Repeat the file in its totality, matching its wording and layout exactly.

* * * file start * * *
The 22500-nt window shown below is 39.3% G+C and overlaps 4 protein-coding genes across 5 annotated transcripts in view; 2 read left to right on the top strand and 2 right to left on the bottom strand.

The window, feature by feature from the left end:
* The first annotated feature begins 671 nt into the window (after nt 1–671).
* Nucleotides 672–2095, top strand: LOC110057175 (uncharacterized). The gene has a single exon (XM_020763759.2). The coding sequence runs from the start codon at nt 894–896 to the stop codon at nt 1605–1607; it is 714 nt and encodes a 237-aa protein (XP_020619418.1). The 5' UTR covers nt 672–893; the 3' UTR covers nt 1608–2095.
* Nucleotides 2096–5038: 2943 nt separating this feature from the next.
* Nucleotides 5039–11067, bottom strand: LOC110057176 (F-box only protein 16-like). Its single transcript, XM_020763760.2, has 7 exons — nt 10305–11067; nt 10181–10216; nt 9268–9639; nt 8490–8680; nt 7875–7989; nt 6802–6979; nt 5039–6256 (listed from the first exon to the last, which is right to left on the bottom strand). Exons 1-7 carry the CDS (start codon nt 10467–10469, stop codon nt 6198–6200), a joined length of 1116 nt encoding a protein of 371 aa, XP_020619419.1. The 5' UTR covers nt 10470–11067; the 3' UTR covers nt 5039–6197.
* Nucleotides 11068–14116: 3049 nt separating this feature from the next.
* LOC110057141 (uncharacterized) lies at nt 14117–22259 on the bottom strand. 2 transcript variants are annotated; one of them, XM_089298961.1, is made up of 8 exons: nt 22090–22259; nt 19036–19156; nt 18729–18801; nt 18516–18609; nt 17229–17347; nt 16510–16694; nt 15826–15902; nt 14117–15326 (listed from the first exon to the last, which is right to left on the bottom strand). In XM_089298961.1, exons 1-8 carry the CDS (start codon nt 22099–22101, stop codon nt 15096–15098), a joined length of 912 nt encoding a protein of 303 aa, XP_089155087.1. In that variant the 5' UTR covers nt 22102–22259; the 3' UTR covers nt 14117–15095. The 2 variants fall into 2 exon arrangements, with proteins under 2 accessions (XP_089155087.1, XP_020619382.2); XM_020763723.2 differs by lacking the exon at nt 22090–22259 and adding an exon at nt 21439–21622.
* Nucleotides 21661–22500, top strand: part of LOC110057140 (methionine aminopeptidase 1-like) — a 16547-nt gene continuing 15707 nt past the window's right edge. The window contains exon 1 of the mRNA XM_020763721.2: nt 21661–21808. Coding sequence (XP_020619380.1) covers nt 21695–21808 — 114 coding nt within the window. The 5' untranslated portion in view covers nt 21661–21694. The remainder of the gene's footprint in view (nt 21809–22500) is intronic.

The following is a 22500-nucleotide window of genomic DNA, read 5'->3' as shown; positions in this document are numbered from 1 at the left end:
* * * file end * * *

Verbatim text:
The 22500-nt window shown below is 39.3% G+C and overlaps 4 protein-coding genes across 5 annotated transcripts in view; 2 read left to right on the top strand and 2 right to left on the bottom strand.

The window, feature by feature from the left end:
* The first annotated feature begins 671 nt into the window (after nt 1–671).
* Nucleotides 672–2095, top strand: LOC110057175 (uncharacterized). The gene has a single exon (XM_020763759.2). The coding sequence runs from the start codon at nt 894–896 to the stop codon at nt 1605–1607; it is 714 nt and encodes a 237-aa protein (XP_020619418.1). The 5' UTR covers nt 672–893; the 3' UTR covers nt 1608–2095.
* Nucleotides 2096–5038: 2943 nt separating this feature from the next.
* Nucleotides 5039–11067, bottom strand: LOC110057176 (F-box only protein 16-like). Its single transcript, XM_020763760.2, has 7 exons — nt 10305–11067; nt 10181–10216; nt 9268–9639; nt 8490–8680; nt 7875–7989; nt 6802–6979; nt 5039–6256 (listed from the first exon to the last, which is right to left on the bottom strand). Exons 1-7 carry the CDS (start codon nt 10467–10469, stop codon nt 6198–6200), a joined length of 1116 nt encoding a protein of 371 aa, XP_020619419.1. The 5' UTR covers nt 10470–11067; the 3' UTR covers nt 5039–6197.
* Nucleotides 11068–14116: 3049 nt separating this feature from the next.
* LOC110057141 (uncharacterized) lies at nt 14117–22259 on the bottom strand. 2 transcript variants are annotated; one of them, XM_089298961.1, is made up of 8 exons: nt 22090–22259; nt 19036–19156; nt 18729–18801; nt 18516–18609; nt 17229–17347; nt 16510–16694; nt 15826–15902; nt 14117–15326 (listed from the first exon to the last, which is right to left on the bottom strand). In XM_089298961.1, exons 1-8 carry the CDS (start codon nt 22099–22101, stop codon nt 15096–15098), a joined length of 912 nt encoding a protein of 303 aa, XP_089155087.1. In that variant the 5' UTR covers nt 22102–22259; the 3' UTR covers nt 14117–15095. The 2 variants fall into 2 exon arrangements, with proteins under 2 accessions (XP_089155087.1, XP_020619382.2); XM_020763723.2 differs by lacking the exon at nt 22090–22259 and adding an exon at nt 21439–21622.
* Nucleotides 21661–22500, top strand: part of LOC110057140 (methionine aminopeptidase 1-like) — a 16547-nt gene continuing 15707 nt past the window's right edge. The window contains exon 1 of the mRNA XM_020763721.2: nt 21661–21808. Coding sequence (XP_020619380.1) covers nt 21695–21808 — 114 coding nt within the window. The 5' untranslated portion in view covers nt 21661–21694. The remainder of the gene's footprint in view (nt 21809–22500) is intronic.

The following is a 22500-nucleotide window of genomic DNA, read 5'->3' as shown; positions in this document are numbered from 1 at the left end: